[originally published in the January 2016 issue of Show Horse Today]
Dear Dr. Gray,
My stallion has ulcers every couple of years. What would be a good diet for him? At present he gets good quality alfalfa/grass hay with about one pound of 12% sweet feed daily at 6:30 am and 3:30 pm, and all the fresh water he can drink.
To help you with your ulcer-prone horse, here are the recognized risk factors for gastric ulcers in horses:
- Intermittent feed deprivation—not having food in the stomach is such a reliable risk factor for ulcers that researchers withhold food on purpose to induce the condition for studies!
- Intense exercise—there appears to be an association between the level of exercise intensity and the prevalence of ulcers
- Diet—concentrate (grain) feeding is believed to contribute to the formation and worsening of ulcers
- Stall confinement—could be due to intermittent feeding, lack of contact with other horses, stress, or other reasons
- Transportation—similar to stall confinement, could be a result of decreased food (and water), separation from other horses, or just the stress of being hauled to a new location
- Non-steroidal anti-inflammatory drugs (NSAIDs)—this class of drugs disturbs the balance of protective vs aggressive factors in the stomach
- Stress—either mental or physical stress could increase the level of cortisol (stress hormone) in the body, which has been shown to shut down protective factors in the stomach
Now that you are familiar with the risk factors for gastric ulcers, what can you specifically do to eliminate or reduce them in your horse? Without knowing what you do with your horse (exercise, trailering, etc.) or how you keep him (stall, dry lot, pasture), I will stick to recommendations concerning diet.
Since he’s only getting one pound of sweet feed at his morning and afternoon meals, is it possible just to remove this grain altogether from his feeding regimen? This small amount is not enough to provide him with much nutrition in the way of protein, vitamins and minerals, but it may be enough to aggravate his stomach tissue. Try feeding a ration balancer or multi-vitamin/mineral supplement instead to complete and balance his diet.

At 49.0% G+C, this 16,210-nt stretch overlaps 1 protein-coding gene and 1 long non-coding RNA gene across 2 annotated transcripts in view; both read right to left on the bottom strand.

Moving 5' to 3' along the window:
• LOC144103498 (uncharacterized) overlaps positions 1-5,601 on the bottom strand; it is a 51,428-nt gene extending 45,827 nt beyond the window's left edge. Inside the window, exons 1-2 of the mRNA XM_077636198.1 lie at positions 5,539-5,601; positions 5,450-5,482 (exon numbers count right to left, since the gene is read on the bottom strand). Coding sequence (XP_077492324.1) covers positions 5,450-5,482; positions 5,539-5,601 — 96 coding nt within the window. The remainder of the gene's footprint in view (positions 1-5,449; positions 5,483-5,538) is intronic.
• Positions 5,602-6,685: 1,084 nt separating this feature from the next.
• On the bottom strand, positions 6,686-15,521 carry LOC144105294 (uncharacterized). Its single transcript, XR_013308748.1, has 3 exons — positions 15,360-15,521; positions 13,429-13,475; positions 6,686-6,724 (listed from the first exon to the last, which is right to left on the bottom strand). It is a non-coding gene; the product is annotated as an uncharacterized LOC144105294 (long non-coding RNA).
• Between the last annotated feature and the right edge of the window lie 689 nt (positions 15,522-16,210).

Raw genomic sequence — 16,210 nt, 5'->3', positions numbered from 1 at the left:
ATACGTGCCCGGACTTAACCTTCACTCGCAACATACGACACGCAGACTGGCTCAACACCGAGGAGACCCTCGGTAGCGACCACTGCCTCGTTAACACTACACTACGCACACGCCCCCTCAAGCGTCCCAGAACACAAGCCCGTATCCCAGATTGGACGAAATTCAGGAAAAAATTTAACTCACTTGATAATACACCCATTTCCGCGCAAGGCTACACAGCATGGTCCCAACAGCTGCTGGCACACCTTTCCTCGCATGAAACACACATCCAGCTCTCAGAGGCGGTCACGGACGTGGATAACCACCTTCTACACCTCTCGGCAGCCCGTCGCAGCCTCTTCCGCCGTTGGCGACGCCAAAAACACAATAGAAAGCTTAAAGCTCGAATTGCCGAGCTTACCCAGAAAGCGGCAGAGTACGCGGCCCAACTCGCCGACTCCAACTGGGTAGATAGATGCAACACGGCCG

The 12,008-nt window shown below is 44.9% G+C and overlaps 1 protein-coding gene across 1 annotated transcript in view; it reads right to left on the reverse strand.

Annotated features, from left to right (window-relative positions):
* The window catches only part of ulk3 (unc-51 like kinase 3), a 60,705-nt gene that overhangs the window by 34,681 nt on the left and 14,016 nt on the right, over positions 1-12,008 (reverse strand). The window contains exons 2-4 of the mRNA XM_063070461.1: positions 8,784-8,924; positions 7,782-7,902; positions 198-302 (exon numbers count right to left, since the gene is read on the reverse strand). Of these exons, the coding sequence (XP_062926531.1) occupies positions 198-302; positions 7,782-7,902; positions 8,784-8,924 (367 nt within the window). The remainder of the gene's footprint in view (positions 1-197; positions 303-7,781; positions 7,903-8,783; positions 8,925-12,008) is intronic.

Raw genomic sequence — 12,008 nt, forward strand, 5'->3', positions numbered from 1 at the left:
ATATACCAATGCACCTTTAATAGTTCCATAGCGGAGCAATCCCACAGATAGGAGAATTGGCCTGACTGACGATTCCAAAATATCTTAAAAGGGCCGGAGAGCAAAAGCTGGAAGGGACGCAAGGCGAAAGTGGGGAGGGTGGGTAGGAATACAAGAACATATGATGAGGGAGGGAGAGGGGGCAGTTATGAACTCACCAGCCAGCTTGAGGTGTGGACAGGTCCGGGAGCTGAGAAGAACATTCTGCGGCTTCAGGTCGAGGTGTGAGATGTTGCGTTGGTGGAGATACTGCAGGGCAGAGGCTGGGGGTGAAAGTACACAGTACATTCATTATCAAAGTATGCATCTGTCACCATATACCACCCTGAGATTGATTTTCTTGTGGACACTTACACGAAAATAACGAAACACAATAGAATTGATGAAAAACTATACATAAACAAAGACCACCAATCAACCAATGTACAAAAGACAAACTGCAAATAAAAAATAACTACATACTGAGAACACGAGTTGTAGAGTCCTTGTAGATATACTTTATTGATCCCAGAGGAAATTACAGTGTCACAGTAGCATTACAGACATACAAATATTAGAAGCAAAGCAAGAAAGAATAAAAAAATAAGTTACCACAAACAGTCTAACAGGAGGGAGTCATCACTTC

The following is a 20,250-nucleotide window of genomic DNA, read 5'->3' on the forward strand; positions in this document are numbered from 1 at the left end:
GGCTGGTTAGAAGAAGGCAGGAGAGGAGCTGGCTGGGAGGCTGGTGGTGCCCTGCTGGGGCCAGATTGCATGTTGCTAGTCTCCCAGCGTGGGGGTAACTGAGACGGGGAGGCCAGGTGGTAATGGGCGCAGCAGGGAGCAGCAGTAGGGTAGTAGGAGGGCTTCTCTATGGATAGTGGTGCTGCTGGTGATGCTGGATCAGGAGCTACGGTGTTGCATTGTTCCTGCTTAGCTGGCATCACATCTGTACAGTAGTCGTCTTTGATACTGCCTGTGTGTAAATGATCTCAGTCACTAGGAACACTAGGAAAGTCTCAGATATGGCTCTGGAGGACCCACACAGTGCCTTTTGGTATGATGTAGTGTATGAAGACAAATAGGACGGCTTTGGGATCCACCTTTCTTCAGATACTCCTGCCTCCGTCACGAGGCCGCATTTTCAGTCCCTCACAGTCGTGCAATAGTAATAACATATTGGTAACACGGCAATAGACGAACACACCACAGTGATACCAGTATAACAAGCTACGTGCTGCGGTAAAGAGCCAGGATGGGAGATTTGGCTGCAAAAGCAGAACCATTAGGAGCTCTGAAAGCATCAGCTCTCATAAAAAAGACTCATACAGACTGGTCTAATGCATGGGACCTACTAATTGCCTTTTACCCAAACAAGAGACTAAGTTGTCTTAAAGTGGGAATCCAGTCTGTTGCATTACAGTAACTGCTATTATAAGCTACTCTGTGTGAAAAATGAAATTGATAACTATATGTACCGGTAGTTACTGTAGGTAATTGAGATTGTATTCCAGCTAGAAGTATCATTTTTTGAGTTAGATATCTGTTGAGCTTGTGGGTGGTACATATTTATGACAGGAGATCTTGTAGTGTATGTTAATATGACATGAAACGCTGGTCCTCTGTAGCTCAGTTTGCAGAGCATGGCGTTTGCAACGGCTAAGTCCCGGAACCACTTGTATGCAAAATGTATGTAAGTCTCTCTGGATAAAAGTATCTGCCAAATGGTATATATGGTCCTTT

I like that you’re feeding some alfalfa hay, as it may result in improvement in both the number and severity of gastric ulcers. Scientists aren’t sure if it’s the high protein, high calcium, or something else about alfalfa that is responsible for this result, but let’s use this forage to our advantage! Probably the best way to reap the benefits of alfalfa is to provide a flake with his meals morning and afternoon, then keep grass hay in front of him all the time so he always has something in his stomach. There are a couple of ways to keep him slowly nibbling around the clock, one is a small hole hay net. Maybe these were introduced to the market for the overweight, easy keepers, but I’ve found them to be super helpful for horses prone to ulcers as a safe method to provide free-choice grass hay without the waste or extra calories.
Finally, ask your veterinarian if a supplement to support stomach health might be a good choice for your horse. From antacids designed to temporarily neutralize stomach acid to amino acids like glutamine to other natural agents like pectin/lecithin, seabuckthorn and aloe, there are a variety of natural ingredients to select from with solid science behind them. Give a product for a month and see if it makes a difference; if not, choose a different one. Best of luck finding a diet, management and supplement program that helps your stallion!